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The Resiliency of Leveraged Loans

Higher interest rates have led to increased demand for assets that can help mitigate interest rate risk and potentially add value as rates rise. Leveraged loans, which are typically floating rate bank loans, can offer these attributes. They also may provide an opportunity to smooth overall volatility and further diversify investment portfolios.

We take a closer look at the argument for considering a consistent allocation to leveraged loans in an investment portfolio and discover some interesting comparisons to core bonds and the U.S. equity market along the way.

Leveraged Loans Compared to Bonds –It’s Not Just About the Floating Rate

Investors seeking income have looked to leveraged loans for the possibility of greater yield and may view them as a tactical call on higher interest rates. However, maintaining a consistent exposure to leveraged loans throughout rate cycles and opportunistically allocating exposure when warranted may be a more modern approach to the credit allocation of a portfolio.

To make the argument for including leveraged loans along with traditional credit assets in a credit asset allocation, let’s compare the performance of a benchmark for leveraged loans to a benchmark for the broader bond market. Over the long-term, loans can offer a compelling complement.

Leveraged Loans Have Outperformed Bonds

Leveraged Loans Outperforming Bonds

Annualized returns. Leveraged loans are represented by the Credit Suisse Leveraged Loan Index; Bonds are represented by the Bloomberg U.S. Aggregate Bond Index. It is not possible to invest directly in an index. Past performance is not indicative of future results. As of December 31, 2023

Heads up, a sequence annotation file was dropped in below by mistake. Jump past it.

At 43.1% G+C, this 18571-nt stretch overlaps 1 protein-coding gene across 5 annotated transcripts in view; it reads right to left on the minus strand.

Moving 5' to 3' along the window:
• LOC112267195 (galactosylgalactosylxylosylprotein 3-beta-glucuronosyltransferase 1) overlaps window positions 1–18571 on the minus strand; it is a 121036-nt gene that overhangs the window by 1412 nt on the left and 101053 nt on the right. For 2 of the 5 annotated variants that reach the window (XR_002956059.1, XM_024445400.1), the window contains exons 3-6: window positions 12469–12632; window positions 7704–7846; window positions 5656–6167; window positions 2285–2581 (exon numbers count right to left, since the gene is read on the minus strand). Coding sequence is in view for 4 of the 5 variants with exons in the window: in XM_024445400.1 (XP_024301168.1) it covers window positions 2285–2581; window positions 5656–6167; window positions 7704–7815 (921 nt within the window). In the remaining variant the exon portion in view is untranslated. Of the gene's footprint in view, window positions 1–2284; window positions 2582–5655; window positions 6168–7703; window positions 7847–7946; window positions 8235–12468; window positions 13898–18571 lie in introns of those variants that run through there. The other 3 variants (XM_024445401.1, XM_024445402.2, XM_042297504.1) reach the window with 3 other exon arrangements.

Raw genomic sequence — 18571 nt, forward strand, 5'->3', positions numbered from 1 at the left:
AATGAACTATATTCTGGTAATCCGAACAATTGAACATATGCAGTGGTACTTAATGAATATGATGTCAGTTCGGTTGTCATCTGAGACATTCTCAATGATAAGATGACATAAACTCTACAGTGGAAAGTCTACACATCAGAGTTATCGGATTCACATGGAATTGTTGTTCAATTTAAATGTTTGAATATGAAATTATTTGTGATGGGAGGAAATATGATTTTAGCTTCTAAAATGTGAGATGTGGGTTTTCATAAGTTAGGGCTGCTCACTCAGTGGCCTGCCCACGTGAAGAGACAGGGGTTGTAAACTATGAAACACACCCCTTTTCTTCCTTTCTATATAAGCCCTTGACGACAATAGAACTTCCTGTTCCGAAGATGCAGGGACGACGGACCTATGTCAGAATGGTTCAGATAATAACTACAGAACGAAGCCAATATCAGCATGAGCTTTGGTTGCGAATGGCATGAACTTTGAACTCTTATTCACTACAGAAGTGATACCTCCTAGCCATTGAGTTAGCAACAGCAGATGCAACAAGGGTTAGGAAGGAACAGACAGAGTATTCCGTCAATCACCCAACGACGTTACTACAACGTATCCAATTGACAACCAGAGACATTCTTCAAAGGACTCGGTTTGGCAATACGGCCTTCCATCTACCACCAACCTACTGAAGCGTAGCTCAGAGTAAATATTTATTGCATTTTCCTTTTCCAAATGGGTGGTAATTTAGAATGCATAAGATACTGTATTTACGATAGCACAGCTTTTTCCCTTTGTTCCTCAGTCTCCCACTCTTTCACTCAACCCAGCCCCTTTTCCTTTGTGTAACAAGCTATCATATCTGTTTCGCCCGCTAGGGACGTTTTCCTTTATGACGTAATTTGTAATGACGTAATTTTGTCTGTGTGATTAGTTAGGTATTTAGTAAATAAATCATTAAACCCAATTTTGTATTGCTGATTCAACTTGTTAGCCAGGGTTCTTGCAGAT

Leveraged loans are collateralized, senior secured debt, at the top of a company’s corporate capital structure. While leveraged loans are typically below investment grade and may carry higher levels of risk than investment grade bonds, the historical average recovery rate for these types of securities is 76%, and the median is 95%, higher than many other types of higher-yielding debt.1

Finally, because leveraged loans have a relatively low correlation to bonds, adding leveraged loans to a core bond portfolio can provide portfolio diversification.

How Do Leveraged Loans Compare to Equities?

The recent tendency for bond and equity markets to move in tandem means investors may have lost a source of diversification. Looking at the S&P 500 as a proxy for the equity markets, from January 31, 2000, to December 31, 2023, the S&P 500 had 103 down months.

In 96 of these months, bank loans turned in better performance than equities. Translated to a percentage, 93% of the time, leveraged loans outperformed when equities (as represented by the S&P 500) had a downturn.

Over the same period, loans have had only two down years, in 2008 and then a slight negative performance in 2015. This long-term history of positive annual performance speaks to the resiliency of loans across market downturns.

Leveraged Loans Exhibit Resiliency Across Market Cycles

Source: Bloomberg. Data monthly from January 31, 2000 to December 31, 2023. Loans represented by the Credit Suisse Leveraged Loan Index (All loans). Past performance is not indicative of future results.

Do Higher Interest Rates Raise the Risk of Default?

Floating rates can be attractive due to the potential for the coupon payments on the loans to increase as rates go up. But this also means that the companies are paying higher debt service costs. This is an important consideration in the credit selection process.

The leveraged loan default rate, as measured by the S&P/LSTA Leveraged Loan Index, hit a record low in April 2022, and remained low through most of 2023, hitting 1.9% in October before rising somewhat. The long-term average default rate of the index is 2.77%, and S&P Global expects rates to potentially climb to 3% by September of 2024, before potentially dropping again in 2025.2

Does Consistent Investing Offer a Reward?

Leveraged loans could be an option for investors seeking increased yield and potential interest rate risk mitigation.

However, regarding them as only a tactical investment in a rising rate environment may miss some significant portfolio benefits. Beyond the yield premium, these assets may offer risk-adjusted returns that have the potential to beat the broad bond market. They may also offer portfolio diversification benefits of a less correlated asset class, and a consistency that may help smooth returns across market cycles.

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